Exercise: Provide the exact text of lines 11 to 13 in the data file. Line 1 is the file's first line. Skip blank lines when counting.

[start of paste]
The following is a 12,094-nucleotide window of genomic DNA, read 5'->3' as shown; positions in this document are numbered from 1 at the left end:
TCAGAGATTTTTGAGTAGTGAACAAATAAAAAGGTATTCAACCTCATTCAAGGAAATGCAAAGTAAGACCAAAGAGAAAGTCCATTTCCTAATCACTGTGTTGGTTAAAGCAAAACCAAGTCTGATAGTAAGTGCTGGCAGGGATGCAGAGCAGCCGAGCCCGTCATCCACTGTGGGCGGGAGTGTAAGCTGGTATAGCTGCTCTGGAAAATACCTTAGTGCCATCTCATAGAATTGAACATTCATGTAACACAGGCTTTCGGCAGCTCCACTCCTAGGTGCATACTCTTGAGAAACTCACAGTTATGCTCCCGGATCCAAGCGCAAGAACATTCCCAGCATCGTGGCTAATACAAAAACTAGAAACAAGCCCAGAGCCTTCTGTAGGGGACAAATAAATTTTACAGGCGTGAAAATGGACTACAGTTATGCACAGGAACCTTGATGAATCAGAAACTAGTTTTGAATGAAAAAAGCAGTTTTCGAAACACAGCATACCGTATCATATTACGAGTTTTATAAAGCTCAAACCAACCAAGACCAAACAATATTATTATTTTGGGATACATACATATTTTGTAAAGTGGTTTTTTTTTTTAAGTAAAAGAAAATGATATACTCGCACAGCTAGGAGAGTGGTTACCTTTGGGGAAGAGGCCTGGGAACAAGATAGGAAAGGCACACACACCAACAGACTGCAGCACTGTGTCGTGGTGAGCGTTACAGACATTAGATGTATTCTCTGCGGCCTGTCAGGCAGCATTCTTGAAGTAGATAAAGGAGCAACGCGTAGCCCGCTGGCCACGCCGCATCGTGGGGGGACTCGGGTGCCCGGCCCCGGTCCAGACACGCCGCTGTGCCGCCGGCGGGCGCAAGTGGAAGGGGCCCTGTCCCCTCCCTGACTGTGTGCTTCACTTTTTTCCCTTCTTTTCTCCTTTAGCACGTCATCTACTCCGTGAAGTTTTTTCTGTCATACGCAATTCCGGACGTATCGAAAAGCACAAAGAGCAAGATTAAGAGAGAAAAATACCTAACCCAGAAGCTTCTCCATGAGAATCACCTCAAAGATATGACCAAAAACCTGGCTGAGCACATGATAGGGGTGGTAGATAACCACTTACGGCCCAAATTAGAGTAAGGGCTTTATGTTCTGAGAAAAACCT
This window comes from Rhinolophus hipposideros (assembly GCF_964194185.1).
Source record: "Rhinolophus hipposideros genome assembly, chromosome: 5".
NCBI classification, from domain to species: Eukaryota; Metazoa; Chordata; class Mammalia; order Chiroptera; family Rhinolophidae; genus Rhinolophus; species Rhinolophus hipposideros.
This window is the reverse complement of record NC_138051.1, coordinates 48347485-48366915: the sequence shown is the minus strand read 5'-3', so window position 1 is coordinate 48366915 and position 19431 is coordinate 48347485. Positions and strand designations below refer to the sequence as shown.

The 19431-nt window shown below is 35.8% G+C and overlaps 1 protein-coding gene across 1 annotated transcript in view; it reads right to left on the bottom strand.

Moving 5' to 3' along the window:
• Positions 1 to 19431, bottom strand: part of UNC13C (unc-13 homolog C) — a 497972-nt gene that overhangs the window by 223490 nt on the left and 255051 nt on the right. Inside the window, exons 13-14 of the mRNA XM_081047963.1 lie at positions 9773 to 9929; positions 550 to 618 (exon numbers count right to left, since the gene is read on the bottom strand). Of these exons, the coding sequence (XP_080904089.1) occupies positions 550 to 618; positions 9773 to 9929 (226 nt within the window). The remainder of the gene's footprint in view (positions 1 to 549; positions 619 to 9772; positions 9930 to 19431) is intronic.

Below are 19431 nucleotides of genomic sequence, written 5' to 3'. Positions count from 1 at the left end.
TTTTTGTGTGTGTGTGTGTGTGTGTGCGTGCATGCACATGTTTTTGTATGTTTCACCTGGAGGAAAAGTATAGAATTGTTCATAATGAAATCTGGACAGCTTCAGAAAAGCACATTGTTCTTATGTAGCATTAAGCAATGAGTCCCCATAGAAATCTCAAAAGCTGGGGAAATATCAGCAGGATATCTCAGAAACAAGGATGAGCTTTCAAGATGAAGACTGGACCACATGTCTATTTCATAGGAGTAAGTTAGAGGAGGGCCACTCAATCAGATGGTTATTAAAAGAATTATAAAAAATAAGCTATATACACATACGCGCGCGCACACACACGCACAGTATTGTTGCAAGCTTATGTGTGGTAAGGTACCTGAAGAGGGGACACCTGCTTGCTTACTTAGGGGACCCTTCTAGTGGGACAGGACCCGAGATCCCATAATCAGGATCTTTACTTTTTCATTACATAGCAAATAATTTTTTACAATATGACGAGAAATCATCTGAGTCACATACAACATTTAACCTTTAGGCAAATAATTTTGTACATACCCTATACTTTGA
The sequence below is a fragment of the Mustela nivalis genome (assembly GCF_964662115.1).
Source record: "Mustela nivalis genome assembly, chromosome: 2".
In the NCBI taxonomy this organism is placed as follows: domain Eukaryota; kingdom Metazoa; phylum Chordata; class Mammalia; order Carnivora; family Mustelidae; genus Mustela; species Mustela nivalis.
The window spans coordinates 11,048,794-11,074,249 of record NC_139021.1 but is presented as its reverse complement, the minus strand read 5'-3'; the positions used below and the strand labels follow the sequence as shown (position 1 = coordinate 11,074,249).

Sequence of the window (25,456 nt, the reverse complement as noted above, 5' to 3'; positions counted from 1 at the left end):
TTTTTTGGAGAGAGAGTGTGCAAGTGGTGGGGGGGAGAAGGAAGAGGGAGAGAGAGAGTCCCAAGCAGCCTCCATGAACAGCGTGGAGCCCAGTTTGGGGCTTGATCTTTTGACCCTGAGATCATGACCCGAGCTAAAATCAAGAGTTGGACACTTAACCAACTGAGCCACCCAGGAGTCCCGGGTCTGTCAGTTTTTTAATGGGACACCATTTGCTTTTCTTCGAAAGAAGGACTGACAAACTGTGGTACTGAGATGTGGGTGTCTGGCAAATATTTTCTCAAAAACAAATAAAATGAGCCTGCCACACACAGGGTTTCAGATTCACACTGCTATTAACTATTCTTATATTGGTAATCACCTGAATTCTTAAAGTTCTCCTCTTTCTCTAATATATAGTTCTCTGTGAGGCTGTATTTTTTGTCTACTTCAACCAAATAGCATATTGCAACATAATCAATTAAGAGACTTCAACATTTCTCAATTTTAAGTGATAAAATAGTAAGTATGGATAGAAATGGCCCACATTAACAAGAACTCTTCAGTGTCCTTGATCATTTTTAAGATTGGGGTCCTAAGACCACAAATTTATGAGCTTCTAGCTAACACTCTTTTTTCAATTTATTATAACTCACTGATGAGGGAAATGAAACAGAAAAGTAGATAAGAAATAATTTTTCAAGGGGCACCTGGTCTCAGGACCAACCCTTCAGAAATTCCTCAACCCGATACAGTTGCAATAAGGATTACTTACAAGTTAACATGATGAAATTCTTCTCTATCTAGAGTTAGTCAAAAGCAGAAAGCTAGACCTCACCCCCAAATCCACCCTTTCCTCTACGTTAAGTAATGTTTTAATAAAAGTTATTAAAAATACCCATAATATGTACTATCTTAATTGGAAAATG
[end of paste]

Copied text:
TTTTTGTGTGTGTGTGTGTGTGTGTGCGTGCATGCACATGTTTTTGTATGTTTCACCTGGAGGAAAAGTATAGAATTGTTCATAATGAAATCTGGACAGCTTCAGAAAAGCACATTGTTCTTATGTAGCATTAAGCAATGAGTCCCCATAGAAATCTCAAAAGCTGGGGAAATATCAGCAGGATATCTCAGAAACAAGGATGAGCTTTCAAGATGAAGACTGGACCACATGTCTATTTCATAGGAGTAAGTTAGAGGAGGGCCACTCAATCAGATGGTTATTAAAAGAATTATAAAAAATAAGCTATATACACATACGCGCGCGCACACACACGCACAGTATTGTTGCAAGCTTATGTGTGGTAAGGTACCTGAAGAGGGGACACCTGCTTGCTTACTTAGGGGACCCTTCTAGTGGGACAGGACCCGAGATCCCATAATCAGGATCTTTACTTTTTCATTACATAGCAAATAATTTTTTACAATATGACGAGAAATCATCTGAGTCACATACAACATTTAACCTTTAGGCAAATAATTTTGTACATACCCTATACTTTGA
The sequence below is a fragment of the Mustela nivalis genome (assembly GCF_964662115.1).
Source record: "Mustela nivalis genome assembly, chromosome: 2".